Why isn't your Angular Application Open Source?

I love Angular. It’s a great client-side MVC framework. One of its major issues is a lack of understanding of how to put together an Angular Application, and the documentation is no help there.
They tried to improve by including a reference application (app), but… Well…

App Structure level: 2legit
App Structure level: 2legit

The problem with reference apps is that they’re not actually being used. Here’s the difference between the two:
Reference App

A real world application

It doesn’t have to be this way.
You can open source your Angular project.
There are traditional arguments against Open sourcing proprietary applications; but I argue that none of those apply here.
It’s our proprietary code: It was, before you released it as an Angular application. Now anyone can see the entire source code of your project. Even if you minify it, they can still see it.
It’s got our secret sauce in it: It probably shouldn’t. You should move any proprietary algorithms or methods to the server side, and expose the result through the API.
It’s not very good!: That’s ok. Any app that has real world usage is useful to see.
Someone may find a vulnerability: That’s good! They’ll let you know there’s something wrong
What if our competitor sees it?: Since (by their nature) JavaScript applications are available to the client; it’s likely if they cared about it, they’d already have copied it. You don’t have a source problem, you have a legal problem.
The source code is a mess! It’ll take us weeks to get it ready: Every company has a period of downtime. Business rarely goes full tilt 24/7. Use one of those periods between product launches to schedule this work. It’ll let your developers relax and recoup after a hard push.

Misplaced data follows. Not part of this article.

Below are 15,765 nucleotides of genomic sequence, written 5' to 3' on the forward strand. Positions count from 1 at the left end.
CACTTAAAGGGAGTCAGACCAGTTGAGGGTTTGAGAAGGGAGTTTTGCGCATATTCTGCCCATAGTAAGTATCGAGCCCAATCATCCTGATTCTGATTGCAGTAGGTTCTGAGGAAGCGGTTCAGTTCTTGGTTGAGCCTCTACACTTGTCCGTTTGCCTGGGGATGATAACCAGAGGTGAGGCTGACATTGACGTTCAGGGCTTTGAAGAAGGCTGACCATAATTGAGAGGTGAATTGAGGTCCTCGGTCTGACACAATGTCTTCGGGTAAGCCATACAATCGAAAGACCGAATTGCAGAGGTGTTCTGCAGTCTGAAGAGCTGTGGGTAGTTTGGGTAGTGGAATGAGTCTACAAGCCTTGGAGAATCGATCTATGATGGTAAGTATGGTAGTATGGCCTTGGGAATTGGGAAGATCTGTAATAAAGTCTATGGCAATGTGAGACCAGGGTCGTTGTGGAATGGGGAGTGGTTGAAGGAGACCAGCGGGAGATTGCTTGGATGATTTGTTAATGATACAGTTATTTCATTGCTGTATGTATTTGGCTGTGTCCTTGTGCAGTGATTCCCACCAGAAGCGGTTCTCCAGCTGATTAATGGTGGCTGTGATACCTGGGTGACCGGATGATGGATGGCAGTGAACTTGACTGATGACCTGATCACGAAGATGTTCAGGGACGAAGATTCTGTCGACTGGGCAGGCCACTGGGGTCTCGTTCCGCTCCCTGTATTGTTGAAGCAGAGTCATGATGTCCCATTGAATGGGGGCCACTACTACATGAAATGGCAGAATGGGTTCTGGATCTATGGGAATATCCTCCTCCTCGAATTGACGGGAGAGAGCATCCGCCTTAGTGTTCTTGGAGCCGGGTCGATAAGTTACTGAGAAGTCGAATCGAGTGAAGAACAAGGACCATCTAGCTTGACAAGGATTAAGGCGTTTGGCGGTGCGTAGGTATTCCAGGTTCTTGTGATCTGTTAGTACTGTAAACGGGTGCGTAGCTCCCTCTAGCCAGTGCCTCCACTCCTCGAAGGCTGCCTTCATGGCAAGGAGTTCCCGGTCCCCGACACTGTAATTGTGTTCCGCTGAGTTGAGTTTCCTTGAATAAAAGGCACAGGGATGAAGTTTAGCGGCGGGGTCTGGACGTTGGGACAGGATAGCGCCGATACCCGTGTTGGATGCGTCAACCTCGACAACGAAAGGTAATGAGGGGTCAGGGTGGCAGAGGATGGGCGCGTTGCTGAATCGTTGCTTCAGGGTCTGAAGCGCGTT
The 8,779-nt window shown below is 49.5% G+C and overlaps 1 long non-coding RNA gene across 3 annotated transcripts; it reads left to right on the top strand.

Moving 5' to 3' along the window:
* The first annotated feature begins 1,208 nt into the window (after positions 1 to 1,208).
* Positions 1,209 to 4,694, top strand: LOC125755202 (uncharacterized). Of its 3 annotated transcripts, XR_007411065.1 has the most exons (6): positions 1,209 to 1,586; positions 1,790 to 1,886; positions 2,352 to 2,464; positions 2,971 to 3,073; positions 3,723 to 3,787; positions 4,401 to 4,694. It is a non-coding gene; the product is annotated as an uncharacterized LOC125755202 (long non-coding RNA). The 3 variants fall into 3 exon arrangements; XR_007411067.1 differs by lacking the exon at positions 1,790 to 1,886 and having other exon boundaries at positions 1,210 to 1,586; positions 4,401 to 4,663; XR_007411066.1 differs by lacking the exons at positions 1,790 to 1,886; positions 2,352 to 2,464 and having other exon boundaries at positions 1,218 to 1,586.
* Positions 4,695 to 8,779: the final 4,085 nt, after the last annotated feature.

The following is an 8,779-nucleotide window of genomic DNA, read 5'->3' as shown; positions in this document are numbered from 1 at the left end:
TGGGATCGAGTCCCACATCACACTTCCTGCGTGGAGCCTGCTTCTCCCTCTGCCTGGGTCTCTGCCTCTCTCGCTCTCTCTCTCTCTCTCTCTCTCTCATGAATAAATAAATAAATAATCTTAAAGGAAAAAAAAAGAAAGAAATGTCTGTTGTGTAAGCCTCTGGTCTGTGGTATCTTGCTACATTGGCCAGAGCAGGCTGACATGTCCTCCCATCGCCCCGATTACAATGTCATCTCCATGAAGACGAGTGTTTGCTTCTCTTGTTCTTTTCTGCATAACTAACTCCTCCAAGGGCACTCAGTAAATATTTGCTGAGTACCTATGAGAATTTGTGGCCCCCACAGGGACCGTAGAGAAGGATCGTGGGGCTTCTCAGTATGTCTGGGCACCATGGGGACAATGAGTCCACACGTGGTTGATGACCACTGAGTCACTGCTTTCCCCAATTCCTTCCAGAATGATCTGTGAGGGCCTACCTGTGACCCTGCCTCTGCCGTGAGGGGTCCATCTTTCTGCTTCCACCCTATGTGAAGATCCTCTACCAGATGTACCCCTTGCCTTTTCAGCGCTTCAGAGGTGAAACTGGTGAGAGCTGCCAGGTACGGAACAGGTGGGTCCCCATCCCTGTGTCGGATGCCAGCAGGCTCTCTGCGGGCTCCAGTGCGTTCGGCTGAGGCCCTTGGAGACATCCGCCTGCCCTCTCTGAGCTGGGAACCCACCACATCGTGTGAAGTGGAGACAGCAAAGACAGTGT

I don’t want to accept patches: That’s your right. It’s not exactly the smartest move, but putting the source code on Github doesn’t mean you have to accept other people’s patches.
With those aside, let’s look at the positive reasons for open sourcing your Angular Application:
Community respect: People are more likely to trust someone they perceive as honest and open. Open sourcing your Angular app (That’s already ‘open’ anyway) gives you a net positive with little to no downside
More eyeballs: It’s more likely someone will uncover a bug, and in the spirit of community, they may even issue a pull-request with a fix.
Learning: Everyone learns when they open source something. The people who do it, and the developers who will see the code. Putting the code out there ensures that there are better examples of how a real world Angular application is structured.
Recruiting tool: You may have unlimited vacation and free lunches, but one of the things that developers really care about is being on the cutting edge and have the ability for everyone to see what they do.
Open source your angular app. There are lots of reasons to do it and very few reasons not to.

The Heartbleed Bug, for the rest of us

This morning while getting reading for work I heard Fox 5 news talk about the Heartbleed Bug. Fox business correspondent Lauren Simonetti referred to it as the “Heartbleed bug virus.” Since it’s a live segment, I figured it was just a verbal gaffe, so I double checked against the recorded segment she does daily for Fox Business:

“Today is the day to refrain from online banking and plugging other sensitive information into the web. That’s because security experts have found a virus called the “Heartbleed bug.” It attacks the software used to provide encryption of 2/3rds of all servers on the Public Internet.” (emphasis mine)